This process is activated by presynaptic activity, leads to an increment ae of the replenishment rate for each action potential, and decays with a time constant τe in the range of 10–100 ms. Equation (3) then becomes:
where is the peak rate of activity-dependent vesicle replenishment. This model predicts weaker steady-state depression at high frequencies (Figures 2C,F), and has been shown to rather accurately reproduce the vesicle pool kinetics (Hosoi et al., 2007) and steady-state behavior at the calyx of Held (Wong et al., 2003; Hennig et al., 2008).
The biophysical mechanism behind use-dependent vesicle replenishment is still not well understood. It appears clear that it depends on calcium influx (Wang and Kaczmarek, 1998; Sakaba and Neher, 2001; Hosoi et al., 2007), but it has been difficult to experimentally disentangle the role of calcium-dependent vesicle recruitment and calcium-dependent endocytosis, perhaps because most studies so far used extremely strong and unphysiological stimuli to deplete the vesicle pool. A recent study suggests that these two processes may in fact be linked, and that perhaps the speed at which release sites are made available by endocytosis is an important rate limiting step during high frequency transmission (Yao and Sakaba, 2012). Use-dependent replenishment may then reflect faster recruitment due to more efficient endocytosis.
A main function of this mechanism appears to maintain the ability of a synapse to transmit during sustained periods of high activity (Wong et al., 2003; Hosoi et al., 2007). It is as such an important, and often overlooked component of short term plasticity that has implications for transmission of varying firing rates. In addition, it has been suggested to improve transmission by broadening the range over which information about rate and rate changes are reliably transmitted (Fuhrmann et al., 2004; Yang et al., 2009). Which of the two models discussed here is more appropriate is unclear. The difference between the two models is that enhanced replenishment is unbounded in Equation (5), but bounded in Equation (6). Hence the former predicts a faster decrease of the steady state response amplitude with increasing frequency, which more quickly settles to a constant value. It is therefore possible that it underestimates the amount of depression at some synapses, but this would require a more exhaustive comparison with data.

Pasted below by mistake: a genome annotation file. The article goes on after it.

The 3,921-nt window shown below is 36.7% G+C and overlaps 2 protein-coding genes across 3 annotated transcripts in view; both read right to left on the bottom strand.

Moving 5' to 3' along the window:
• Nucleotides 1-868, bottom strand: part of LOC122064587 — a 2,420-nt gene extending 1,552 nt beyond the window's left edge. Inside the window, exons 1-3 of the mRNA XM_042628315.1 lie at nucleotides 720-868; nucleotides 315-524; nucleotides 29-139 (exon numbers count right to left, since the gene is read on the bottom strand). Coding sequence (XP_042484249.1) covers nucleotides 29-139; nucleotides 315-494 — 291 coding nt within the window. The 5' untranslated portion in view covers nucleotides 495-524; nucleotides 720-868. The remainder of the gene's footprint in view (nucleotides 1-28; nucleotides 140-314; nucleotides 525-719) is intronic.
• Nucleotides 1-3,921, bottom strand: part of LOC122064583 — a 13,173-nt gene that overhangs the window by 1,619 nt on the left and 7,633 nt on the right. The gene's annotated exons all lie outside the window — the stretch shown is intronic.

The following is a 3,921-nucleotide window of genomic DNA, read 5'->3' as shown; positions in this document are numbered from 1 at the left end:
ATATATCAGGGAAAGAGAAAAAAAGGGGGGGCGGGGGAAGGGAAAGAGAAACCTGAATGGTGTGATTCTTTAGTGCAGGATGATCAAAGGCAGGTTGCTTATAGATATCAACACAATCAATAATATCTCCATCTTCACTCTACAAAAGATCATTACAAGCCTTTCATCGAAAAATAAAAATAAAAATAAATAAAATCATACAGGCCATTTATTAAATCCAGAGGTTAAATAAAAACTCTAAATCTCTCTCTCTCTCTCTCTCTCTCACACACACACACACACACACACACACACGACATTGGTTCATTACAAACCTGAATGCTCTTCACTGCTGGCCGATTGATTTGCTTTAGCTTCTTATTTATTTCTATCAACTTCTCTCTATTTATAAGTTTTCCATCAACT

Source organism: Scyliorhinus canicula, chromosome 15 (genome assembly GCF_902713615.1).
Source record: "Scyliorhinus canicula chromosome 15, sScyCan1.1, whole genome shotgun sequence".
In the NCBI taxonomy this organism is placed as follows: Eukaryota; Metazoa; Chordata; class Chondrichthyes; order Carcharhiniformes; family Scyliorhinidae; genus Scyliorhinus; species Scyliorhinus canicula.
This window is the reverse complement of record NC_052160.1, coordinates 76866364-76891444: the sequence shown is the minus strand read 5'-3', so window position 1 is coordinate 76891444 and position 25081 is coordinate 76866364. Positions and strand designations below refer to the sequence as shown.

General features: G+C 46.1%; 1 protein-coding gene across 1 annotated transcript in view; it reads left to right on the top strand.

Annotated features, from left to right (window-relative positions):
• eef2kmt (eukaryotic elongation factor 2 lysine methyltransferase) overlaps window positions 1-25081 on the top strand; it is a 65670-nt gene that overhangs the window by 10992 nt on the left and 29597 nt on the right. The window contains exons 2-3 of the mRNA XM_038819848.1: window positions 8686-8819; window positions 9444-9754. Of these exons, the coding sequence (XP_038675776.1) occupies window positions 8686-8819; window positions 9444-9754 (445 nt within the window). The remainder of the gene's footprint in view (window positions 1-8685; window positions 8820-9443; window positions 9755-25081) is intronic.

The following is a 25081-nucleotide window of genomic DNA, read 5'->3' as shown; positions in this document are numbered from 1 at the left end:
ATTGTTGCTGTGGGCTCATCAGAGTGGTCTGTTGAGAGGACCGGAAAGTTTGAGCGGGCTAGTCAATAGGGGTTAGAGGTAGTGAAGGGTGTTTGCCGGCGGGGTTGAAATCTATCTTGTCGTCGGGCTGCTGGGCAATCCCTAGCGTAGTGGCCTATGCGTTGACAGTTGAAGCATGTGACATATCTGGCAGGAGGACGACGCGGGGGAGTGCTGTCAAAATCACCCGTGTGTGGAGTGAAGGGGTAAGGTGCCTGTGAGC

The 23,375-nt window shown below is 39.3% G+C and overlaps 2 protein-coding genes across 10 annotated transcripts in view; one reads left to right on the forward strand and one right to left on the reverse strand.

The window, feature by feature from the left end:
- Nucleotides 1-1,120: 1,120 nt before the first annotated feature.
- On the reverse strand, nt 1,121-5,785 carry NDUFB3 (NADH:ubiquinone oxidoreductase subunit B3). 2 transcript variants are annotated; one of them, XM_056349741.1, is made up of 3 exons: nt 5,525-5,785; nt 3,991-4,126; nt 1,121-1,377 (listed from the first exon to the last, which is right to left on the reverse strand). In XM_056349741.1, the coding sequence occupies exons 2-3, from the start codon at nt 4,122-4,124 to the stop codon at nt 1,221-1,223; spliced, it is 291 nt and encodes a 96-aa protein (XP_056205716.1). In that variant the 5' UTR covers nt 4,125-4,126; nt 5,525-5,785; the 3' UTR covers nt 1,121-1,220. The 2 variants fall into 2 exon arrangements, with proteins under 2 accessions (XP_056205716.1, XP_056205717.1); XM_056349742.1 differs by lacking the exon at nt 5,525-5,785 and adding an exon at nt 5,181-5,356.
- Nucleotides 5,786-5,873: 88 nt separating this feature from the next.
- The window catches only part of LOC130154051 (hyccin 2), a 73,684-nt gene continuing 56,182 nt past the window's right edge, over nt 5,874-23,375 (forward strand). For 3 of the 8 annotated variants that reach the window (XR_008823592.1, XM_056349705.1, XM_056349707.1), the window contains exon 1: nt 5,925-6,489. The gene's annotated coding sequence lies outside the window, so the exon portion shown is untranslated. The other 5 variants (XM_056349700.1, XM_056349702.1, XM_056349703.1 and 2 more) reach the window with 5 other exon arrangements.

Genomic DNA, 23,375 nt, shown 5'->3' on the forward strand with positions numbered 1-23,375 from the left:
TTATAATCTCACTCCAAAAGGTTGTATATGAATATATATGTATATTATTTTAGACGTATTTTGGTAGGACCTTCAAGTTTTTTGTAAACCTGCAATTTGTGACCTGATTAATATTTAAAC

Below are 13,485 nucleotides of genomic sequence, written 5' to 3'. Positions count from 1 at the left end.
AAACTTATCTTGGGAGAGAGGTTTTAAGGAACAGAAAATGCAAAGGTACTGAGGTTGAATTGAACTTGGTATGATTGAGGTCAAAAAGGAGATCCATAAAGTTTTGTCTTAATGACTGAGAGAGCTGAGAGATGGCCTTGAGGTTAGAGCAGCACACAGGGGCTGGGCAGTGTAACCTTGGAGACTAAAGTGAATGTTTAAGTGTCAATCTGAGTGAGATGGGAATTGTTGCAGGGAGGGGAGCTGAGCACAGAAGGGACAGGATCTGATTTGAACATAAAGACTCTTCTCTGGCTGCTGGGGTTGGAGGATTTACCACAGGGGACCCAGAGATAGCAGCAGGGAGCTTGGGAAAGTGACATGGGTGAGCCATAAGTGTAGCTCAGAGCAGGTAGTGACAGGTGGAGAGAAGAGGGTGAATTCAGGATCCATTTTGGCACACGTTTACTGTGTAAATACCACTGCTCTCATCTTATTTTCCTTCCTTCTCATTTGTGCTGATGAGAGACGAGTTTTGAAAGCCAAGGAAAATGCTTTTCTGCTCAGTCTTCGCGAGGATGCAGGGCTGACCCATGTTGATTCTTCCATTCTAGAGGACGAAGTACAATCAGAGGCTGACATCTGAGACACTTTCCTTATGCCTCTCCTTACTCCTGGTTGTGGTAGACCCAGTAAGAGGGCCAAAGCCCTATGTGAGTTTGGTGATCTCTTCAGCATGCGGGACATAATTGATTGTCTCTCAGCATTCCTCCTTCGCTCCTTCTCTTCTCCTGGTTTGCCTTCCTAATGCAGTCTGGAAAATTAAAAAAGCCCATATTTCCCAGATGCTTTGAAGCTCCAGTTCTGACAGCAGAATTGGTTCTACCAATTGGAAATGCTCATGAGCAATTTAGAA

Slow Modulation of Release Probability
A further omission of the depletion model is that activity-dependent release probability suppression may also contribute to synaptic depression (Xu and Wu, 2005; Mochida et al., 2008). Potential mechanisms include VGCC inactivation (Forsythe et al., 1998; Patil et al., 1998) or activation of presynaptic autoreceptors such as mGluRs or AMPARs, which in turn can cause a reduction of the release probability (Takahashi et al., 1996; Takago et al., 2005). A possible molecular route of such effects is calcium/calmodulin (Lee et al., 1999). Postsynaptic release of endocannabinoids has also been shown to suppress synaptic strength over short time scales, but the mechanisms are currently not well understood (Brenowitz and Regehr, 2005). Overall, the degree to which these mechanisms are relevant under physiological conditions is still not fully understood. For instance, release probability suppression has been reported to strongly contribute to synaptic depression during weak activity at the calyx of Held (Xu and Wu, 2005), but this effect may be more pronounced at immature synapses were morphological development renders synaptic transmission is less effective (Renden et al., 2005; Nakamura et al., 2008).